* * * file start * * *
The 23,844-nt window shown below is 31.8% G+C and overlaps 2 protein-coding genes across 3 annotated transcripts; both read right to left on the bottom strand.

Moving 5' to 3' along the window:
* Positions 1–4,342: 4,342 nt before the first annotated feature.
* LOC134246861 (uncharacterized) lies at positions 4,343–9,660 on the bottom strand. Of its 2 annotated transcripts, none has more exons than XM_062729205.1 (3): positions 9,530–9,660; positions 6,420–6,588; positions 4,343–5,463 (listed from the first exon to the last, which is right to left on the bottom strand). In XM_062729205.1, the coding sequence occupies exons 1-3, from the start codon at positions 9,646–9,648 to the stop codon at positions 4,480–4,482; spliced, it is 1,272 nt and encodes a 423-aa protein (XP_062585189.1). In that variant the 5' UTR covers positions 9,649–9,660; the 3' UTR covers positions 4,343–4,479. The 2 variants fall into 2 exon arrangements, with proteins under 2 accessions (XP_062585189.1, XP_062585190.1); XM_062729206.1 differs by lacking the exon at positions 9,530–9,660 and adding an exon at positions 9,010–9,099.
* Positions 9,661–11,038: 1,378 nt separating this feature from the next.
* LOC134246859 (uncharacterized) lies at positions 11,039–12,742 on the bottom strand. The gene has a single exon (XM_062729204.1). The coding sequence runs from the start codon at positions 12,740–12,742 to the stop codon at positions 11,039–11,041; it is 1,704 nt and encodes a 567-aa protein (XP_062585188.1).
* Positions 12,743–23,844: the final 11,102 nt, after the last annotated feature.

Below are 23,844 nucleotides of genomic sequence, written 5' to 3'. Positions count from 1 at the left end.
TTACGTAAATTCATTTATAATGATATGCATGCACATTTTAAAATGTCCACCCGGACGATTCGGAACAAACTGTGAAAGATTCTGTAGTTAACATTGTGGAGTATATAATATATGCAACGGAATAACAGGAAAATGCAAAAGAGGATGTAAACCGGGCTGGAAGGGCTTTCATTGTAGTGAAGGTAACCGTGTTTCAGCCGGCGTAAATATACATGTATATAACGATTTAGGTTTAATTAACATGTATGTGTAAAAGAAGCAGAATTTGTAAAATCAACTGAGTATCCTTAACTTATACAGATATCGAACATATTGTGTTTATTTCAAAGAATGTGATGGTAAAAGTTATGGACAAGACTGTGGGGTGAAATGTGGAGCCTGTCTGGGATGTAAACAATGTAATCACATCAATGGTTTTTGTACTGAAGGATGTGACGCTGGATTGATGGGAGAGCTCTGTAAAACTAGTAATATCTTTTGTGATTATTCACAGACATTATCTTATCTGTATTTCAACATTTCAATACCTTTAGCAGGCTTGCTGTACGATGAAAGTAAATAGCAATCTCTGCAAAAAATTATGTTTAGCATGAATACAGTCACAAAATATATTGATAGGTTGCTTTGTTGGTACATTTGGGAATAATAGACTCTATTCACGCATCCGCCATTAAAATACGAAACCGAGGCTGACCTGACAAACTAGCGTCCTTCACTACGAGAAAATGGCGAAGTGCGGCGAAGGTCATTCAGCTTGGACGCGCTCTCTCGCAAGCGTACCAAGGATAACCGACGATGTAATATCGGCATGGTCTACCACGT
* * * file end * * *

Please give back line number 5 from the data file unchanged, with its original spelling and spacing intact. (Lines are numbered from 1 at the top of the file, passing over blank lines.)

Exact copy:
* Positions 9,661–11,038: 1,378 nt separating this feature from the next.